There are about 100 science fiction books coming out next year that we'd love to read, and about 1000 more published in the past 200 years that we'd love to read too. But without time dilation machines, we're going to have to narrow things down to ten books scheduled to come out next year that we're spastically excited about. Read on to find out what your bookish future holds.
2008 Books That Make Us Hyper With Anticipation
Matter, by Iain M. Banks (Orbit). Banks is one of our favorite authors, and he's returned to his "Culture" universe to bring us this tale of ancient, planet-sized alien technology, court intrigue, secret agents, and a plot to put a shield around the entire galaxy. If you enjoyed Banks' Consider Phlebas and Look to Windward, you'll love what he does in Matter — once again, a developing civilization full of kings and tyrants is pitted against the ruthlessly anarcho-liberal Culture and its meddlesome ways.
Rolling Thunder, by John Varley (Ace). Varley is author of the Gaia Trilogy, about a crazy cyborg who rules a world of multi-genitaled centaurs; and creator of Steel Beach, about a manic-depressive AI who runs the moon. Lately he's gotten interested in stories about interplanetary drama geeks, and Rolling Thunder promises to be one of those. A Martian military brat decides to become a singer, leaves home to perform on one of Jupiter's moons, and discovers things aren't quite what they seem. We've been waiting for this book for years (literally), so it will be a relief and pleasure to finally get it into our sweaty hands.
Little Brother, by Cory Doctorow (Tor Teen). Taking a page from his fellow Canadian scifi writer/filmmaker Jim Munroe, who chronicles the lives of future anarchists, Doctorow offers a tale of youthful rebellion against a culture obsessed with commercialism and electronic surveillance. His young hacker heroes fight, just like Tron, to make the system free again. Sounds like a rousing good tale from a guy whose activism and scifi writing have always been joined at the hip.
Make Room! Make Room!, by Harry Harrison (Orb). This is a stately reissue of the 1966 classic about a New York destroyed by food and water shortages that inspired the movie Soylent Green. Now's a good time to revisit this still-relevant tale.
Moon Flower, by James P. Hogan (Baen). A space detective story set against the background of interplanetary corporate intrigue, Hogan's latest sounds fast-paced and fun. The massive Interworld Restructuring Corporation is trying to "develop" the planet Cyrene, but people keep disappearing. A young quantum physicist wants to find out why.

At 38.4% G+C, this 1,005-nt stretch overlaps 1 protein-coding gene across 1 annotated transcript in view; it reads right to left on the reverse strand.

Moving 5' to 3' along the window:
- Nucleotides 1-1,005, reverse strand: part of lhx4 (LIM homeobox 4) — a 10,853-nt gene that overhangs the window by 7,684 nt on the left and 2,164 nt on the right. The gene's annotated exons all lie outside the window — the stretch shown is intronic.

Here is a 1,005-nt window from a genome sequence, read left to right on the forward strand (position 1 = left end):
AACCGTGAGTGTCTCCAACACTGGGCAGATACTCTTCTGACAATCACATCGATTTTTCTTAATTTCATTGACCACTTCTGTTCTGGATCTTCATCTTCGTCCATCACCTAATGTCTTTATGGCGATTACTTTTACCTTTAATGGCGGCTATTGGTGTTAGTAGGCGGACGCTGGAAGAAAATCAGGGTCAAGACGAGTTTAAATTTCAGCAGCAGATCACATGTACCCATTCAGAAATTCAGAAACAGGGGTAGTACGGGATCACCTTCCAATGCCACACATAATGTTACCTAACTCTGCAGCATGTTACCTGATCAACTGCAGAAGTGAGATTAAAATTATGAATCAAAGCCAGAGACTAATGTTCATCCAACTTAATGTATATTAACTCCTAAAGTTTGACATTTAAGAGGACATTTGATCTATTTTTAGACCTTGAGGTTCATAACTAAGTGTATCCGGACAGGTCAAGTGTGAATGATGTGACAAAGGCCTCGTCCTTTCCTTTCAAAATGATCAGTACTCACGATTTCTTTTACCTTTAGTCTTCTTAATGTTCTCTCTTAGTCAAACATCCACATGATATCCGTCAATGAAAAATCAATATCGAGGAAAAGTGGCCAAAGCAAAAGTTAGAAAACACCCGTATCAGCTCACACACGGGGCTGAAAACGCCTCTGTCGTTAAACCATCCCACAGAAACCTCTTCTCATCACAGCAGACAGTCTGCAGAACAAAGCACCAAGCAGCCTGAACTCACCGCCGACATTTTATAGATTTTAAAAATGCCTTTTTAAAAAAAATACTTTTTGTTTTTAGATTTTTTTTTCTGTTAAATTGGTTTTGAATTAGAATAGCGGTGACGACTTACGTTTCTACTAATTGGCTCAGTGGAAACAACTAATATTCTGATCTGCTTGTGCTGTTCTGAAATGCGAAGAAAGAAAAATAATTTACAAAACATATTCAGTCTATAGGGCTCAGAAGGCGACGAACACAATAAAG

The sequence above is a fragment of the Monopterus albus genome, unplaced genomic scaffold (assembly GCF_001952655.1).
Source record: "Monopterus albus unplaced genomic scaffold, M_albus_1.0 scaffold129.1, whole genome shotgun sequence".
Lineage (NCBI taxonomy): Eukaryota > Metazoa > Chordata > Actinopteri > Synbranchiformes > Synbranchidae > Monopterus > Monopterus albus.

Wit's End, by Karen Joy Fowler (Penguin). Author of the superlative and bizarre Sarah Canary, the tale of a misunderstood and thoroughly confused alien thrown in with nineteenth century railway workers and Suffragettes, Fowler always gives us books worth thinking about for months after finishing them. No word yet on what this one is about, but we have high hopes for anything from Fowler.
Incandescence, by Greg Egan (Night Shade Books). Egan's latest is about an adventure at the center of the galaxy. Our hero travels straight into the burning mass to meet the uncommunicative aliens who inhabit the dangerous "bulge" at the galaxy's heart. Alien cultures and strange technologies await.
Nano Comes to Clifford Falls and Other Stories, by Nancy Kress (Golden Griffin Press). This collection of short stories promises to show off Kress' greatest strength: mingling smart depictions of advanced technologies with very human tales of family drama. Plus, nanotech!
Kushiel's Mercy, by Jacqueline Carey (Warner). OK, so it's not science fiction; it's alternate history. But even a hard scifi geek will find it difficult to put down the latest novel in Carey's Kushiel series. Set in an alternate Europe where Christianity never became the dominant religion, it's the epic tale of a family whose matriarch is a powerful spy and prostitute. Her adopted son must struggle to unite the Pagan British with the sex-worshiping French, while also pleasing his lover, the French princess who will be queen. There are no aliens, but Earth becomes an alien world in this sprawling politico-sexual drama. Also, since this book is fantasy, it doesn't count in our "top ten" list — consider it a bonus eleventh book!
Night Sessions, by Ken MacLeod (Orbit). He's taken us into the far-distant nanopunk future, and into the near-present world of high tech terrorism and subversive blogging. Everywhere this smart Scottish writer wants to take us, we are there for the ride. MacLeod never disappoints, and his latest sounds fascinating. He describes it as "a crime novel set in future Scotland (and New Zealand) (and space), about fifteen years after the Faith Wars." What are the Faith Wars? Sounds crunchy and political. We're there.
Saturn's Children, by Charles Stross (Ace). Apparently this new space opera is a tribute to Robert Heinlein, but we can forgive Stross for that because he's the author of Glasshouse and Halting State, two of the coolest SF novels to come out in the past two years. Plus, we trust Stross to tip his hat to the sexy weirdo Heinlein, rather than the droning libertarian Heinlein. Rumor has it this book may come out as early as July, but Stross has it listed as coming out in September on his Web site.